Doctors Tortured Detainees in the War on Terror

Health professionals in the military and the Central Intelligence Agency directly participated in cruel and inhuman treatment and the torture of detainees. An independent panel supported by the Open Society Foundation and the Institute on Medicine as a Profession made the findings in a comprehensive report titled, Ethics Abandoned: Medical Professionalism and Detainee Abuse in the War on Terror.


The report found that health professionals were directed to take part in the torture of detainees after the September 11, 2001 attacks.  The complicity of medical professionals in torture runs counter to accepted ethical principles and medical standards, the panel stated.

The CIA tortured prisoners captured on the battlefields of the war on terror in “black sites,” while the military tortured those at Guantanamo Bay. The report states that medical professionals working for the CIA and military partook in practices that included “designing, participating in, and enabling torture and cruel, inhumane and degrading treatment.”

“The American public has a right to know that the covenant with its physicians to follow professional ethical expectations is firm regardless of where they serve,” said Dr. Gerald Thomson, a Professor of Medicine Emeritus at Columbia University and a member of the task force, in a statement. It’s clear that in the name of national security the military trumped that covenant, and physicians were transformed into agents of the military and performed acts that were contrary to medical ethics and practice. We have a responsibility to make sure this never happens again.”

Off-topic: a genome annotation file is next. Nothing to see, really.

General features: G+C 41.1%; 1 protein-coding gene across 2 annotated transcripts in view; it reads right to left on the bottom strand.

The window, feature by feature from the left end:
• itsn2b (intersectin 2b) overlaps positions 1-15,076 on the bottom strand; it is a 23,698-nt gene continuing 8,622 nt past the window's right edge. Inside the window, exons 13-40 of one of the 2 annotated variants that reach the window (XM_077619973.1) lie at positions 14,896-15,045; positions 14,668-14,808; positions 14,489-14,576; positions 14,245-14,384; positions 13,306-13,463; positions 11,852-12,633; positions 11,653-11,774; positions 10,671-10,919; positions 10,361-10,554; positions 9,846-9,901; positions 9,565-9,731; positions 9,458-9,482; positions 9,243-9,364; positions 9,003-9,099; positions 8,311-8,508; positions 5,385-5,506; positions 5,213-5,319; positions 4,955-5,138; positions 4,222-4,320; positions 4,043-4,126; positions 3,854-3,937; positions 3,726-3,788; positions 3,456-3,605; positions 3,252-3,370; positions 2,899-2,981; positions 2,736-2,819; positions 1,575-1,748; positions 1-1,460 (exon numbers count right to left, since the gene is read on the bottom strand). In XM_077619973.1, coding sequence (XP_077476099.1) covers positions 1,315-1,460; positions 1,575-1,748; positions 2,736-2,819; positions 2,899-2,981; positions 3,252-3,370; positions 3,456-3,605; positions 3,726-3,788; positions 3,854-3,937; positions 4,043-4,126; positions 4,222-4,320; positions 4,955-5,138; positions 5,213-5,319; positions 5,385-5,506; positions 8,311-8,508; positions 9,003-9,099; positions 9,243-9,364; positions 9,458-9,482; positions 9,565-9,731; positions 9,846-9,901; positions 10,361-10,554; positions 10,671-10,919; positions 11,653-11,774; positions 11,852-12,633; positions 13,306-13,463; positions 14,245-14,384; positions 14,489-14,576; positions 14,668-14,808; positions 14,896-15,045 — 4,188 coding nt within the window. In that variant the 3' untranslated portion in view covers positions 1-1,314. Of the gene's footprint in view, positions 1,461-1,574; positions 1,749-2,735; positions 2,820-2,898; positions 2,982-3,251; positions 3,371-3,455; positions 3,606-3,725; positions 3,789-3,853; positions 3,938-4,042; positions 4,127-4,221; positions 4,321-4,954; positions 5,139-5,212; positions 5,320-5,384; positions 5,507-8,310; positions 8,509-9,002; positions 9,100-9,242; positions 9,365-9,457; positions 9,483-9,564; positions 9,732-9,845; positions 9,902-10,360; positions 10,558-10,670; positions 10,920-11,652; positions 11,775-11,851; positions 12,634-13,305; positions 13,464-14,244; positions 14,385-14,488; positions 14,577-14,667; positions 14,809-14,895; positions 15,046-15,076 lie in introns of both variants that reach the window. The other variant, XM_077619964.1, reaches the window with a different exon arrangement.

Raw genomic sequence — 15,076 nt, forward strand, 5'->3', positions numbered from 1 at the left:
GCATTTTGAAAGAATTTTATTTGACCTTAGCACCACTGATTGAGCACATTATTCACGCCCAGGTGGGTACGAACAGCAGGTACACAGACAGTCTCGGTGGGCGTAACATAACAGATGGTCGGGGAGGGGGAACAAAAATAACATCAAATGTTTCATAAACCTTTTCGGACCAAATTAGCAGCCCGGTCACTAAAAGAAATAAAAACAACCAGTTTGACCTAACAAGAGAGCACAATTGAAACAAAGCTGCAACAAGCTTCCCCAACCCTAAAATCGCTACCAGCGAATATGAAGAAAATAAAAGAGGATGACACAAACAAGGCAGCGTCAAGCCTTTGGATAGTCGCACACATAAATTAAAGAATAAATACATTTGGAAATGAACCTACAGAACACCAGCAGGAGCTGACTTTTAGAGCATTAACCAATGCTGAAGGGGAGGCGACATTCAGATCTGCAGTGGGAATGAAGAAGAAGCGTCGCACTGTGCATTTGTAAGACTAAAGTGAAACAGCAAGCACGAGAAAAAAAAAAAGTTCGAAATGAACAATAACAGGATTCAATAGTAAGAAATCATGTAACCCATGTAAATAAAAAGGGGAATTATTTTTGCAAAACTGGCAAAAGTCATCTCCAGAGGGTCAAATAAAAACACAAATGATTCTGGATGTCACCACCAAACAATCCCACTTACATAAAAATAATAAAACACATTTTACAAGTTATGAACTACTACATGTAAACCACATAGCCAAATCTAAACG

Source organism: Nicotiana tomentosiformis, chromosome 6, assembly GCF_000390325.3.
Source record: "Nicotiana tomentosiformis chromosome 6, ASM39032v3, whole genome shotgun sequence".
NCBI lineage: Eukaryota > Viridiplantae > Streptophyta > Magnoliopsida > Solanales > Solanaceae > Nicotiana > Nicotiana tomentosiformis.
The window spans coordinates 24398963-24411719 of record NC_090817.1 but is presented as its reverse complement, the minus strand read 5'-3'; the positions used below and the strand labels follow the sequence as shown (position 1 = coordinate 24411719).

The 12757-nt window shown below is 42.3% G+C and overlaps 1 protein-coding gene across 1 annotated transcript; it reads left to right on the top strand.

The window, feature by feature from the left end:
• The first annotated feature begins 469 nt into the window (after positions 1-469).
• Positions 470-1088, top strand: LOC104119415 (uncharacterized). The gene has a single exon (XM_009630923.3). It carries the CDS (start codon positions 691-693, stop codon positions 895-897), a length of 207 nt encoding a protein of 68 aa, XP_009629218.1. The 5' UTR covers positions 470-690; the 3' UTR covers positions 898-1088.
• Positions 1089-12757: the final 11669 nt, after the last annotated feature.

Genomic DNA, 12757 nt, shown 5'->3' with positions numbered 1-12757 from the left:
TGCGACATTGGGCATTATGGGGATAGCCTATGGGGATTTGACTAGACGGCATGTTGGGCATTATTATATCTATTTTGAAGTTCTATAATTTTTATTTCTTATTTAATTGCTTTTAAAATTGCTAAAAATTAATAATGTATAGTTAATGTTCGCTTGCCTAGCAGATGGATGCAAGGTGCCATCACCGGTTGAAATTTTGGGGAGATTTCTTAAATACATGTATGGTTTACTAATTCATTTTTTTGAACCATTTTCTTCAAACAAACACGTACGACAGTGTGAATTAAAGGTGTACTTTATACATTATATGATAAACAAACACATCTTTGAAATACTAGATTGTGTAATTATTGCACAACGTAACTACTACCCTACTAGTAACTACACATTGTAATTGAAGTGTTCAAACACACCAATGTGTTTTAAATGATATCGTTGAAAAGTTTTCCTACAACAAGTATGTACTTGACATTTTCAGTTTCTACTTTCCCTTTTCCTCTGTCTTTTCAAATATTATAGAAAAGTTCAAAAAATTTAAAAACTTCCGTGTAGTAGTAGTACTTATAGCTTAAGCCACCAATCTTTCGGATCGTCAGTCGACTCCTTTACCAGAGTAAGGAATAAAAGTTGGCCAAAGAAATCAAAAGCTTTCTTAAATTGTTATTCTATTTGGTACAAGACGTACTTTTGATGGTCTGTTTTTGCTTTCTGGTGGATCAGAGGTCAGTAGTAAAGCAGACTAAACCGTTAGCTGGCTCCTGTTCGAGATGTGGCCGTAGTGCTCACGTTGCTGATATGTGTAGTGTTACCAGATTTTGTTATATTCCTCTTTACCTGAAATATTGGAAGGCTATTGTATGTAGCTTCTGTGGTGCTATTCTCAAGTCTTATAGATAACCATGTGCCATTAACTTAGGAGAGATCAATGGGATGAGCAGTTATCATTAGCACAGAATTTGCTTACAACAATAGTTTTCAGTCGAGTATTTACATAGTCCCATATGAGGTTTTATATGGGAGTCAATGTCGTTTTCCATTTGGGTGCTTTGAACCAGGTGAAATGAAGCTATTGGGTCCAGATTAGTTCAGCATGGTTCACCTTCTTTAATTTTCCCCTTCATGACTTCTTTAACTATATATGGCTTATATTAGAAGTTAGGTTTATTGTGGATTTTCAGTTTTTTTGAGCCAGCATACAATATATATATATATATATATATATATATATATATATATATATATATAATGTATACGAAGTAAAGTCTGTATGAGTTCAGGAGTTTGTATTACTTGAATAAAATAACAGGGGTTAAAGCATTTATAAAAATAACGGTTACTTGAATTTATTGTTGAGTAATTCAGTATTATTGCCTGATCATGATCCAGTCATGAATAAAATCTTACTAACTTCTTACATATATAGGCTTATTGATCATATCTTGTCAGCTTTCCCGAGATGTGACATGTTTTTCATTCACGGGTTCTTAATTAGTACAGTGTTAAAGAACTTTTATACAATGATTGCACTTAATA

Specifically, doctors have been used in abusive interrogations and required professionals to forgo independent judgement on the treatment of detainees.

The majority of the abuses documented were carried out under the Bush administration. But while reforms under the Obama administration have been implemented, they don’t go far enough, the panel said. The report harshly criticizes the practice of force-feeding hunger strikers at the Guantanamo Bay prison camp.

“Abuse of detainees, and health professional participation in this practice, is not behind us as a country,” said John Hopkins University’s Leonard Rubenstein. “Force-feeding by physicians in violation of ethical standards is illustrative of a much broader legacy in which medical professionalism has been undermined.”

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